28. Levey AS, Stevens LA, Schmid CH, Zhang YL, Castro AF, 3rd, Feldman HI, et al. A new equation to estimate glomerular filtration rate. Ann Intern Med 2009; 150: 604–12. doi: 10.7326/0003-4819-150-9-200905050-00006

  29. De Backer G, Ambrosioni E, Borch-Johnsen K, Brotons C, Cifkova R, Dallongeville J, et al. European guidelines on cardiovascular disease prevention in clinical practice: third joint task force of European and other societies on cardiovascular disease prevention in clinical practice (constituted by representatives of eight societies and by invited experts). Eur Heart J 2003; 24: 1601–10. doi: 10.1016/S0195-668X(03)00347-6

  30. Mach F, Baigent C, Catapano AL, Koskinas KC, Casula M, Badimon L, et al. 2019 ESC/EAS Guidelines for the management of dyslipidaemias: lipid modification to reduce cardiovascular risk. Eur Heart J 2020; 41: 111–88. doi: 10.1093/eurheartj/ehz455

  31. Barna I, Keszei A, Dunai A. Evaluation of meditech ABPM-04 ambulatory blood pressure measuring device according to the British Hypertension Society protocol. Blood Press Monit 1998; 3: 363–8.

  32. O’Brien E, Parati G, Stergiou G, Asmar R, Beilin L, Bilo G, et al. European society of hypertension position paper on ambulatory blood pressure monitoring. J Hypertens 2013; 31: 1731–68. doi: 10.1097/HJH.0b013e328363e964

  33. Skoglund PH, Ostergren J, Svensson P. Ambulatory pulse pressure predicts cardiovascular events in patients with peripheral arterial disease. Blood Press 2012; 21: 227–32. doi: 10.3109/00365599.2012.676755

  34. Itoga NK, Tawfik DS, Lee CK, Maruyama S, Leeper NJ, Chang TI. Association of blood pressure measurements with peripheral artery disease events. Circulation 2018; 138: 1805–14. doi: 10.1161/CIRCULATIONAHA.118.033348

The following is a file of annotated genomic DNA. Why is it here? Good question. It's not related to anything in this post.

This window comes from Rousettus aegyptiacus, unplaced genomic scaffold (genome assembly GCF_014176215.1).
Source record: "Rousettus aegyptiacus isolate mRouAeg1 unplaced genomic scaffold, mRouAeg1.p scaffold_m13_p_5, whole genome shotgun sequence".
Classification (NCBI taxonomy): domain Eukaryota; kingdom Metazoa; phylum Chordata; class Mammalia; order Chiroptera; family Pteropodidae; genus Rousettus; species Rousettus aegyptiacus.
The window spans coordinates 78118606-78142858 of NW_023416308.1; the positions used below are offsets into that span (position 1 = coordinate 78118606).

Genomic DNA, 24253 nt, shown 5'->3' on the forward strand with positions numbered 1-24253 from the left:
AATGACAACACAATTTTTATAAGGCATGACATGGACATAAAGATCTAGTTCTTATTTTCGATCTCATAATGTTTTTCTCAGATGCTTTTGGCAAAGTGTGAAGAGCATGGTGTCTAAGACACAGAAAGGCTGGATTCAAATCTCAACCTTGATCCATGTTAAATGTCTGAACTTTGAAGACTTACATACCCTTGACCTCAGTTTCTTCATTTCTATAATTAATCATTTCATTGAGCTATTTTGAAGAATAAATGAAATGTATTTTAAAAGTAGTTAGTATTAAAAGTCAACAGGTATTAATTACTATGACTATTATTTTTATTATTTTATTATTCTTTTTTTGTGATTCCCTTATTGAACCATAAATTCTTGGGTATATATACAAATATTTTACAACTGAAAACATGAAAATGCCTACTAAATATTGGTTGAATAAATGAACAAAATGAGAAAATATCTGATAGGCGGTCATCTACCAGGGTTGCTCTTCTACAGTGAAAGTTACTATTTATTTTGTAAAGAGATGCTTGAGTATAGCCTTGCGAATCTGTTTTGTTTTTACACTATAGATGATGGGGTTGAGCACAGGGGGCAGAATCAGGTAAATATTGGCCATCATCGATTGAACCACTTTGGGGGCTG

35. Thomas Manapurathe D, Krishna SM, Dewdney B, Moxon JV, Biros E, Golledge J. Effect of blood pressure lowering medications on leg ischemia in peripheral artery disease patients: a meta-analysis of randomised controlled trials. PLoS One 2017; 12: e0178713. doi: 10.1371/journal.pone.0178713

  36. Sigvant B, Wiberg-Hedman K, Bergqvist D, Rolandsson O, Wahlberg E. Risk factor profiles and use of cardiovascular drug prevention in women and men with peripheral arterial disease. Eur J Cardiovasc Prev Rehabil 2009; 16: 39–46. doi: 10.1097/HJR.0b013e32831c1383

  37. Sigvant B, Hasvold P, Thuresson M, Jernberg T, Janzon M, Nordanstig J. Myocardial infarction and peripheral arterial disease: treatment patterns and long-term outcome in men and women results from a Swedish nationwide study. Eur J Prev Cardiol 2019: 2047487319893046. doi: 10.1177/2047487319893046

  38. Kumbhani DJ, Steg PG, Cannon CP, Eagle KA, Smith SC, Jr., Goto S, et al. Statin therapy and long-term adverse limb outcomes in patients with peripheral artery disease: insights from the REACH registry. Eur Heart J 2014; 35: 2864–72. doi: 10.1093/eurheartj/ehu080

  39. Stock JK. The challenge of peripheral arterial disease: how do we improve outcome? Atherosclerosis 2018; 270: 196–8. doi: 10.1016/j.atherosclerosis.2017.12.031

  40. Sjahid SI, van der Linden PD, Stricker BH. Agreement between the pharmacy medication history and patient interview for cardiovascular drugs: the Rotterdam elderly study. Br J Clin Pharmacol 1998; 45: 591–5. doi: 10.1046/j.1365-2125.1998.00716.x

How to Cite
Dahle N., Skau E., Leppert J., Ärnlöv J., & Hedberg P. (2021). Poorly controlled ambulatory blood pressure in outpatients with peripheral arterial disease. Upsala Journal of Medical Sciences, 126(1). https://doi.org/10.48101/ujms.v126.7609
Original Articles